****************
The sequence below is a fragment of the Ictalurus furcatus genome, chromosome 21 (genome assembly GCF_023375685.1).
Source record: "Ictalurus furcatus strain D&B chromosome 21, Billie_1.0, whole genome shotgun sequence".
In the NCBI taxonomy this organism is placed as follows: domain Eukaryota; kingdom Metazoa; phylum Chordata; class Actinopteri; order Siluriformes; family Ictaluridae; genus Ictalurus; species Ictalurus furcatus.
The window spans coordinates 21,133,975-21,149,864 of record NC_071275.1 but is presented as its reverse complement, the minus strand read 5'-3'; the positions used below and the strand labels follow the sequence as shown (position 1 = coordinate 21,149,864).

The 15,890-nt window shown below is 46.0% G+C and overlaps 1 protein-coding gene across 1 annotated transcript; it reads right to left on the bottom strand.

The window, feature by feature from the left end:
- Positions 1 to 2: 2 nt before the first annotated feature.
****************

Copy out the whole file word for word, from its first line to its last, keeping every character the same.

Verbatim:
The sequence below is a fragment of the Ictalurus furcatus genome, chromosome 21 (genome assembly GCF_023375685.1).
Source record: "Ictalurus furcatus strain D&B chromosome 21, Billie_1.0, whole genome shotgun sequence".
In the NCBI taxonomy this organism is placed as follows: domain Eukaryota; kingdom Metazoa; phylum Chordata; class Actinopteri; order Siluriformes; family Ictaluridae; genus Ictalurus; species Ictalurus furcatus.
The window spans coordinates 21,133,975-21,149,864 of record NC_071275.1 but is presented as its reverse complement, the minus strand read 5'-3'; the positions used below and the strand labels follow the sequence as shown (position 1 = coordinate 21,149,864).

The 15,890-nt window shown below is 46.0% G+C and overlaps 1 protein-coding gene across 1 annotated transcript; it reads right to left on the bottom strand.

The window, feature by feature from the left end:
- Positions 1 to 2: 2 nt before the first annotated feature.